Several weeks ago, I found myself in Orlando, at the North American Veterinary Association Conference. It’s the first veterinary conference of the calendar year, and the venue where the most current veterinary medical and product advances are presented.
The conference hosts 15,000 attendees from 70 countries and features hands-on wet laboratories, hundreds of speakers, dozens of different daily lecture tracks, and the largest meeting of exotics practitioners in the world. It was in this forum that I learned that companion animals (dogs and cats) are suffering from obesity in record numbers, just like their human counterparts.
I thought this statistic was fascinating, so I did some research to determine whether there’s a positive correlation between pet and owner body weights. As I suspected, there isn’t a groundswell of data about the subject, but a study published in an issue of Obesity chronicled an experiment designed to demonstrate the effectiveness of a combined human-companion animal weight-loss plan.
During the 12-month study, pet owners met with a registered dietitian (RD) and a veterinarian (DVM). The RD provided helpful tips for better human nutrition and the DVM offered pet-specific advice related to diet and exercise.
The result was that both pet owners and their pets enjoyed the benefit of weight loss by combining treatment efforts, since the etiology of weight gain is similar between humans and their domesticated four-legged friends.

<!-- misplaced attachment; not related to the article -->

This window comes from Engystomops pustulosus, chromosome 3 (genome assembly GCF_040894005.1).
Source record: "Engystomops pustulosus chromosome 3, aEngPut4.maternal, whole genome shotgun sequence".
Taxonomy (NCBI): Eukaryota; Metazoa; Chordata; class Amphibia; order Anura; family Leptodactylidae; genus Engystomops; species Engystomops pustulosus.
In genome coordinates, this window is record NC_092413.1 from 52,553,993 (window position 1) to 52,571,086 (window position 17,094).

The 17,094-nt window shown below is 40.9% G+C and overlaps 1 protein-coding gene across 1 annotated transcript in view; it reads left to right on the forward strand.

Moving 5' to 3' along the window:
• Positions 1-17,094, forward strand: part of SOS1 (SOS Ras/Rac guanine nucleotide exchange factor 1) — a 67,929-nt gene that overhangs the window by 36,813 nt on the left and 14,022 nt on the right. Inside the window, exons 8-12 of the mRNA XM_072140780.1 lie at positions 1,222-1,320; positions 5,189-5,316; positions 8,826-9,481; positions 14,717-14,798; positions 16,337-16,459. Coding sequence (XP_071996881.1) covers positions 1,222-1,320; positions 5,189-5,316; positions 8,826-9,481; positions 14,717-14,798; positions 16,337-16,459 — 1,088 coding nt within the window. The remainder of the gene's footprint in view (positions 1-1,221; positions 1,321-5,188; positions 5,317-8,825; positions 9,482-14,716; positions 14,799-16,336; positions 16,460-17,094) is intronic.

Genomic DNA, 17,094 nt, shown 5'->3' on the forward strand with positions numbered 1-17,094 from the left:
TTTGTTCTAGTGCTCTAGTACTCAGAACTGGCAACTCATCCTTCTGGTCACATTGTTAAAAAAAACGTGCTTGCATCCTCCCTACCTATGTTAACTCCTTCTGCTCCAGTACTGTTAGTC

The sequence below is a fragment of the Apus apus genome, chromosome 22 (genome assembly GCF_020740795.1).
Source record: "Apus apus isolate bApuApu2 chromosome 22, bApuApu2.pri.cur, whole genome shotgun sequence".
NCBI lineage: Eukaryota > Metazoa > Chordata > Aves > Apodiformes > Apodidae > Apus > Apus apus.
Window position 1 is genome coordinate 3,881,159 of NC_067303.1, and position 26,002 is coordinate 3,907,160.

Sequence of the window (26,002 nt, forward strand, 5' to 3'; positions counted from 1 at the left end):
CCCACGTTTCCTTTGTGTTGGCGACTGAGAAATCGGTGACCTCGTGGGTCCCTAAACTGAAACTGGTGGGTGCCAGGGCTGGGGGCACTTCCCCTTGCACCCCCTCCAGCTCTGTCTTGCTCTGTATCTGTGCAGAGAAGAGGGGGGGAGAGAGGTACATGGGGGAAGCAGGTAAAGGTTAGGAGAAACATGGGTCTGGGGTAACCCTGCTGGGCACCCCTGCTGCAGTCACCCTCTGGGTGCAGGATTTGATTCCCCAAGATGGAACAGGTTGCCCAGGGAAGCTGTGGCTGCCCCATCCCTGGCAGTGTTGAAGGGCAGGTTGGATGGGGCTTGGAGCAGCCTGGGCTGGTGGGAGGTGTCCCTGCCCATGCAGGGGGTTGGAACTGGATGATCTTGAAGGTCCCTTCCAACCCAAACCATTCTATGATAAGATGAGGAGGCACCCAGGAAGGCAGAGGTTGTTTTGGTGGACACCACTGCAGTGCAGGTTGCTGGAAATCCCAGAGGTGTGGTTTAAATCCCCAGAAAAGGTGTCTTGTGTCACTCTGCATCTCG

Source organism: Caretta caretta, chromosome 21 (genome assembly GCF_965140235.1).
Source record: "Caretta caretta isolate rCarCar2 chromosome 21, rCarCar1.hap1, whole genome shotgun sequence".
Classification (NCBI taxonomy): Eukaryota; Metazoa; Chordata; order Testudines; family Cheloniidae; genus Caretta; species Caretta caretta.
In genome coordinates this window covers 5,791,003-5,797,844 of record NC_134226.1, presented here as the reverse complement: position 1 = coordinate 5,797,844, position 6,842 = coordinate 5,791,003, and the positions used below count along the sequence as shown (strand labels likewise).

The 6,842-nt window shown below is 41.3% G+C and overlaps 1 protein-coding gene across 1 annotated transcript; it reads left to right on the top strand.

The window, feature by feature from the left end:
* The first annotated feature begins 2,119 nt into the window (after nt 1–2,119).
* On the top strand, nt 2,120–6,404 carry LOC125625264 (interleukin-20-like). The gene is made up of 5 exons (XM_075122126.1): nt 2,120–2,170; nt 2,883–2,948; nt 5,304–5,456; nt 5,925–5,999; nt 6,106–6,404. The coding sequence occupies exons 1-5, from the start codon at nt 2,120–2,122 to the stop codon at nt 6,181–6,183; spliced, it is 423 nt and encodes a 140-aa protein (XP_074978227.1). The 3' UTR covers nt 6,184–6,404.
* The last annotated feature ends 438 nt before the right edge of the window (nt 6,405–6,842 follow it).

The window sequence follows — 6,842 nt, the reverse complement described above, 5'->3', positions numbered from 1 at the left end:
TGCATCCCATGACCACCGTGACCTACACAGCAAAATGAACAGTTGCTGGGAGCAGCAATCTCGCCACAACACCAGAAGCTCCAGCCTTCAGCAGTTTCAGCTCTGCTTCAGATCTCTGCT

Thanks to nutrigenomics, the study of the interaction between nutrients and gene expression, researchers are gaining an even keener understanding of how the human body, and those of our furry friends, will respond to nutrition. This emerging science also is influencing weight loss strategies as well as recommendations for supporting general health and wellness.
What seemed evident during this meeting was that the individual, instead of a population, is becoming more important in human and animal medicine, making the saying, “You are what you eat,” truer than ever.
Each time you sit down to a meal and enjoy a particular food, signals are coursing through the body, which responds through changes in gene expression. These changes affect your health and influence the probability of developing disease. Although diet can’t mutate our DNA, it can affect how genes are expressed and ultimately manifest in different physical outcomes.
Until medical and technical advances lead to highly personalized medicine based on insights about nutrients at the molecular level — and humans and animals receive a DNA profile during a routine, annual check-up — it’s important to consume a nutrient-rich diet, or feed your pet disease-specific or age-appropriate diets as prescribed by your veterinarian.
In the meanwhile, if you’ve tried — unsuccessfully — everything to lose weight or get in shape, try working out with your dog. Regular runs to the dog park, or any consistent exercise with your pet, just might provide the motivation you need to get in shape. Plus, your pet will reap similar benefits from exercise, including a better quality of life and a decreased predisposition to disease.